The ultimate goal remains the same: some day unveiling a larger-than-life statue of Harry S. Truman. To raise awareness of the ongoing effort to honor America's 33rd President with a statue to be erected at a place of prominence in the Kansas City area, Jackson County is displaying a "maquette" of Truman on the second floor of the Courthouse in Kansas City.
The scale model depicts a 26-foot tall Truman statue standing between the southern entrances of historic Union Station, the site where the Native Sons and Daughters of Greater Kansas City initially proposed placing a bronze-cast sculpture in 2005. Renowned artist Bruce Wolfe created the maquette, featuring Truman tipping his hat in a statue sitting on top of what would be a 20-foot high granite pedestal.
"President Truman understood we have a great obligation in the present to preserve our past," said County Executive Mike Sanders as he and County Legislative Vice Chairman Greg Grounds accepted the maquette, on behalf of all Jackson County citizens, from the Native Sons and Daughters during a news conference Monday, February 7. "A 26-foot tall statue of President Truman adorning Union Station or some other place of significance would be our way in the present of honoring what Harry Truman achieved in the past. Our hope is displaying this maquette in the courthouse that Harry S. Truman built will create energy for moving this project forward."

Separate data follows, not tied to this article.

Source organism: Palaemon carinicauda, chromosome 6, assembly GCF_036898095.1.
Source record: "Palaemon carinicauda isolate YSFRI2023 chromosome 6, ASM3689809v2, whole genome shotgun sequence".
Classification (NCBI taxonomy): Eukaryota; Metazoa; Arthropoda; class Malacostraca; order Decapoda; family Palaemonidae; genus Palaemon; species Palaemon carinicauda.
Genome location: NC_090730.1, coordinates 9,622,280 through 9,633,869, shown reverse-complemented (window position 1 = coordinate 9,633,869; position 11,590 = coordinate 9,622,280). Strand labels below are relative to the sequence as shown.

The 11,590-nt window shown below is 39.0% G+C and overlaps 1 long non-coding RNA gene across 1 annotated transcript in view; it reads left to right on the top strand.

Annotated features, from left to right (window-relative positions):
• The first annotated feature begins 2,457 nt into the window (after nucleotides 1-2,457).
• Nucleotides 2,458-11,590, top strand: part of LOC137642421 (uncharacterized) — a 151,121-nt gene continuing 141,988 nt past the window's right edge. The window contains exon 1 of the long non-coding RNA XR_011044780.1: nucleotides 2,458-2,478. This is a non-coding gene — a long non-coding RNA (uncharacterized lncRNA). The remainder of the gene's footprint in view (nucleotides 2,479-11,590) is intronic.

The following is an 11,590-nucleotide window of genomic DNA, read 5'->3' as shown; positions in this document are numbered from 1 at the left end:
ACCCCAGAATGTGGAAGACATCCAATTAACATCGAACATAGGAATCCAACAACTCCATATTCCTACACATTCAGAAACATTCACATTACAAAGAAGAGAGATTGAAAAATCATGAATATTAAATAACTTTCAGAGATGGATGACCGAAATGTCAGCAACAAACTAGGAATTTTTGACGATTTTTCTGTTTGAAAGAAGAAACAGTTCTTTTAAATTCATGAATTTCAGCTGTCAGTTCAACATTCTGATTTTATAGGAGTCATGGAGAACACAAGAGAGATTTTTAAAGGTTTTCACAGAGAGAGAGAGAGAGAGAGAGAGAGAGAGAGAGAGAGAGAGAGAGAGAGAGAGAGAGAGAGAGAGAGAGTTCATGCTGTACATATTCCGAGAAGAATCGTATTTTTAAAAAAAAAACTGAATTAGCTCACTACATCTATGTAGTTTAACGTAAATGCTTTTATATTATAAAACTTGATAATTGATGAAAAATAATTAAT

Native Sons and Daughters Past President John Dillingham shares Sanders' optimism that moving the maquette out of storage at Union Station and now putting it on displaying on the second floor of the Jackson County Courthouse will generate interest in raising a full-scale statue.
"We will not lose the dream of putting a statue up on a platform," said Dillingham.
Sanders noted Truman's commitment to local history. As the Presiding Judge of Jackson County in 1933, Truman oversaw both the construction of the new courthouse in Kansas City and the remodeling of the historic courthouse on Independence Square. Listed on the National Register of Historic Places since 1972, the courthouse on Independence Square is now commonly referred to as the "Truman Courthouse."
The Kansas City Museum provided the display case that houses the maquette, and Paul Churchill, owner of Monarch Fine Arts Services, donated his company's services to transport the display from Union Station to the courthouse in Kansas City.